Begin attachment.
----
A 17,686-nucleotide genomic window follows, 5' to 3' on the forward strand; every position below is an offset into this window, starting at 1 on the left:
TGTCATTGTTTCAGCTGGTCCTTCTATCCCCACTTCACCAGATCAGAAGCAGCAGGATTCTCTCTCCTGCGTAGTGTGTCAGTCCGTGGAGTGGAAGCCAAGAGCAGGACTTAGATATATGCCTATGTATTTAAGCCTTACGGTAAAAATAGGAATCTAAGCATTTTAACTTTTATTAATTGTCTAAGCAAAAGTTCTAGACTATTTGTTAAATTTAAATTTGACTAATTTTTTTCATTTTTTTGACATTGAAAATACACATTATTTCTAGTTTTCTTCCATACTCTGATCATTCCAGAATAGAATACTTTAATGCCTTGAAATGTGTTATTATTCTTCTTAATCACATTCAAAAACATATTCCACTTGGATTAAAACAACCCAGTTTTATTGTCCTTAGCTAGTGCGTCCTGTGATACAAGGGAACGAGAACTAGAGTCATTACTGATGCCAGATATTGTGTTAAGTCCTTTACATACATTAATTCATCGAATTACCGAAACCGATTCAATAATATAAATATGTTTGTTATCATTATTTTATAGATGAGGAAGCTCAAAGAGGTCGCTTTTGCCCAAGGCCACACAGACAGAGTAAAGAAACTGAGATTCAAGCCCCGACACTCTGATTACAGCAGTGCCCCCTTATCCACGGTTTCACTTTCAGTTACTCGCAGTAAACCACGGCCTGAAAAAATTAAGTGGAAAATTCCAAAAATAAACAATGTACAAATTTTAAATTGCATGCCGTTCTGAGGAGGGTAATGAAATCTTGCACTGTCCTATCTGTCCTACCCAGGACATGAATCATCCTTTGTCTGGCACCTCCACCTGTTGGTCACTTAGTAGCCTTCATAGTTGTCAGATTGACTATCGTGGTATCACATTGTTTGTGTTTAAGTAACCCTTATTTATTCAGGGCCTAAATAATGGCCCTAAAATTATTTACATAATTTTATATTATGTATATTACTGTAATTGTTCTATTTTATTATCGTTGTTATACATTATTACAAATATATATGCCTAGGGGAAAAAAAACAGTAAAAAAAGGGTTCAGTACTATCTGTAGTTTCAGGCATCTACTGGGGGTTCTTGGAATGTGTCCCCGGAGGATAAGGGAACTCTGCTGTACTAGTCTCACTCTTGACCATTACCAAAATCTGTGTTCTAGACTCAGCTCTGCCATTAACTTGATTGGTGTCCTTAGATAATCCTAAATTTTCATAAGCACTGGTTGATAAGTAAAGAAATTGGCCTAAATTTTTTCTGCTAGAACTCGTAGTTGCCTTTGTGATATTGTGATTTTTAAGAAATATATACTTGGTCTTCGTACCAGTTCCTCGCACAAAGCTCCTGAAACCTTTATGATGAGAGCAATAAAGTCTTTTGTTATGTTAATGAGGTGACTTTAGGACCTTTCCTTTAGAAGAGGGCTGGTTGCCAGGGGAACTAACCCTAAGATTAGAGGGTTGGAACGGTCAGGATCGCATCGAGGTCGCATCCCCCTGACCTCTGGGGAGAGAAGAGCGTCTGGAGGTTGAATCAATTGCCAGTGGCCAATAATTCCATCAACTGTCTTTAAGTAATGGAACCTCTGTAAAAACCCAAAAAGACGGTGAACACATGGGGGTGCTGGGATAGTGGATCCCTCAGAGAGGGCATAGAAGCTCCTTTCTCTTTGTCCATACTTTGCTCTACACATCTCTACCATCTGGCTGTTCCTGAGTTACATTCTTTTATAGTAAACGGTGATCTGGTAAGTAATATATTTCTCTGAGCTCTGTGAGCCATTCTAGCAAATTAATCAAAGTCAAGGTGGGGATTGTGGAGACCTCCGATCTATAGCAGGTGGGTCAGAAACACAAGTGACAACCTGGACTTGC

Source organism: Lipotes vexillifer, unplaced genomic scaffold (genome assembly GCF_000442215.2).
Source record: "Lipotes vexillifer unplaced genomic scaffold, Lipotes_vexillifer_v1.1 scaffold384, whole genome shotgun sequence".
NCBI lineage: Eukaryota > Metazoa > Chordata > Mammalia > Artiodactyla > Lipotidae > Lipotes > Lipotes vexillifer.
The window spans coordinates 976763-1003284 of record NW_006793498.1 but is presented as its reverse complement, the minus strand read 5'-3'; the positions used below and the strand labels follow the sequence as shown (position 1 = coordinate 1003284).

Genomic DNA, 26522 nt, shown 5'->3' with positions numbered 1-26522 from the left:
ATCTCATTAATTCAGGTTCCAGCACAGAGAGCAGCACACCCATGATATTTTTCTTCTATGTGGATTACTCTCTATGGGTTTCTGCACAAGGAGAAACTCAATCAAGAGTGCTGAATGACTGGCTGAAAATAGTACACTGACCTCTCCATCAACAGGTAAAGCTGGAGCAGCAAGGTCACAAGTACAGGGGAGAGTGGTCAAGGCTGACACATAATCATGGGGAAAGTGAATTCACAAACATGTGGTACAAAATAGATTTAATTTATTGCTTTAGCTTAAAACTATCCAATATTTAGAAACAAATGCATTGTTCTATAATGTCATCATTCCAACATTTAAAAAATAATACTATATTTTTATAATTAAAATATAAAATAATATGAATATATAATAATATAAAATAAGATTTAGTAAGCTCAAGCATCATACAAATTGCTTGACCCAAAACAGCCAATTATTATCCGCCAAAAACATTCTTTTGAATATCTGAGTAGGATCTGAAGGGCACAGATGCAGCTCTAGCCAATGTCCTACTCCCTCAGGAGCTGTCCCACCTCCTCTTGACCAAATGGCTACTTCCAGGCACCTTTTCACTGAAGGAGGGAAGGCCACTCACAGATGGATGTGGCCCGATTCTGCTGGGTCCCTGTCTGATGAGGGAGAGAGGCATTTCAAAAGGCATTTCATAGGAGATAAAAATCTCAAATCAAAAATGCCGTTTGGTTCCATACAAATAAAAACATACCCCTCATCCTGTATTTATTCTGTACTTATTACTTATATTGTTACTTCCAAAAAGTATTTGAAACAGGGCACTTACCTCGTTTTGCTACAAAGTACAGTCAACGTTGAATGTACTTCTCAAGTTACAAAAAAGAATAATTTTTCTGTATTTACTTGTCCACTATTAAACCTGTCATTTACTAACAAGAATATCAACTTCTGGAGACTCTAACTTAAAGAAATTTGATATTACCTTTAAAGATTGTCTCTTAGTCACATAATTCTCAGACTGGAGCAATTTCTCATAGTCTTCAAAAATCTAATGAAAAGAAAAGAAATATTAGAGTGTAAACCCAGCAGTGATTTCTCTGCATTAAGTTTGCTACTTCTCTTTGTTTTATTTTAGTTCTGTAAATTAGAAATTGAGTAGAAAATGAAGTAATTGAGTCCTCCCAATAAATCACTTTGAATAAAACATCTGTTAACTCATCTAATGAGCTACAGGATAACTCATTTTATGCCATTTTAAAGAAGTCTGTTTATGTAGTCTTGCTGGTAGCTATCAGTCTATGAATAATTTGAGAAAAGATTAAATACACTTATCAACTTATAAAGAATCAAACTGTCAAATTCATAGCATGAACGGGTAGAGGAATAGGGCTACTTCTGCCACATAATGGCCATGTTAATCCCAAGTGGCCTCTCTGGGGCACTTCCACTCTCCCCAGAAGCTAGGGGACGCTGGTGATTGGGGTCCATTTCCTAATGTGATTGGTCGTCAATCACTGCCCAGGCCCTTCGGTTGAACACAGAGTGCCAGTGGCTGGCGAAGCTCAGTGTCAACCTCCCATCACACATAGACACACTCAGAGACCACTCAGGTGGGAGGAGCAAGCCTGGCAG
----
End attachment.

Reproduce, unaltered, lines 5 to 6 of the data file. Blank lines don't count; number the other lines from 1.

NCBI lineage: Eukaryota > Metazoa > Chordata > Mammalia > Artiodactyla > Lipotidae > Lipotes > Lipotes vexillifer.
The window spans coordinates 976763-1003284 of record NW_006793498.1 but is presented as its reverse complement, the minus strand read 5'-3'; the positions used below and the strand labels follow the sequence as shown (position 1 = coordinate 1003284).